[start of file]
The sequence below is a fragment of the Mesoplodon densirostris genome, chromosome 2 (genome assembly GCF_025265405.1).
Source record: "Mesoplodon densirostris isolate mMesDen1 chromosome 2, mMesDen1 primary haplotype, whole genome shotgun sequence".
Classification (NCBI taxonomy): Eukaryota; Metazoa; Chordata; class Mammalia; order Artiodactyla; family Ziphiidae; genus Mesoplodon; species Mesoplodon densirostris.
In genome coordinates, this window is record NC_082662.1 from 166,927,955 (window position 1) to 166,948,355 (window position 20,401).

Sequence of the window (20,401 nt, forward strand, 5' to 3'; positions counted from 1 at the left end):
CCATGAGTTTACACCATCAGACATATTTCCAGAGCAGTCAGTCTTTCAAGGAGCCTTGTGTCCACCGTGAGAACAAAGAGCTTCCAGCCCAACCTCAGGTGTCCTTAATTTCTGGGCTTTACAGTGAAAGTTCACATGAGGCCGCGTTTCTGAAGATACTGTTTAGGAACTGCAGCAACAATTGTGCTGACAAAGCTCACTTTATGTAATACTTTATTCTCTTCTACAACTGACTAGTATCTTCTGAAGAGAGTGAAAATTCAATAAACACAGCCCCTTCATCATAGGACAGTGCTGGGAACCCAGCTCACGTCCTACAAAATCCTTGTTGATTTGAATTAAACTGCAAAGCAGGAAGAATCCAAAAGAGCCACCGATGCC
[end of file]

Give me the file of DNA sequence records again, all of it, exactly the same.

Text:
The sequence below is a fragment of the Mesoplodon densirostris genome, chromosome 2 (genome assembly GCF_025265405.1).
Source record: "Mesoplodon densirostris isolate mMesDen1 chromosome 2, mMesDen1 primary haplotype, whole genome shotgun sequence".
Classification (NCBI taxonomy): Eukaryota; Metazoa; Chordata; class Mammalia; order Artiodactyla; family Ziphiidae; genus Mesoplodon; species Mesoplodon densirostris.
In genome coordinates, this window is record NC_082662.1 from 166,927,955 (window position 1) to 166,948,355 (window position 20,401).

Sequence of the window (20,401 nt, forward strand, 5' to 3'; positions counted from 1 at the left end):
CCATGAGTTTACACCATCAGACATATTTCCAGAGCAGTCAGTCTTTCAAGGAGCCTTGTGTCCACCGTGAGAACAAAGAGCTTCCAGCCCAACCTCAGGTGTCCTTAATTTCTGGGCTTTACAGTGAAAGTTCACATGAGGCCGCGTTTCTGAAGATACTGTTTAGGAACTGCAGCAACAATTGTGCTGACAAAGCTCACTTTATGTAATACTTTATTCTCTTCTACAACTGACTAGTATCTTCTGAAGAGAGTGAAAATTCAATAAACACAGCCCCTTCATCATAGGACAGTGCTGGGAACCCAGCTCACGTCCTACAAAATCCTTGTTGATTTGAATTAAACTGCAAAGCAGGAAGAATCCAAAAGAGCCACCGATGCC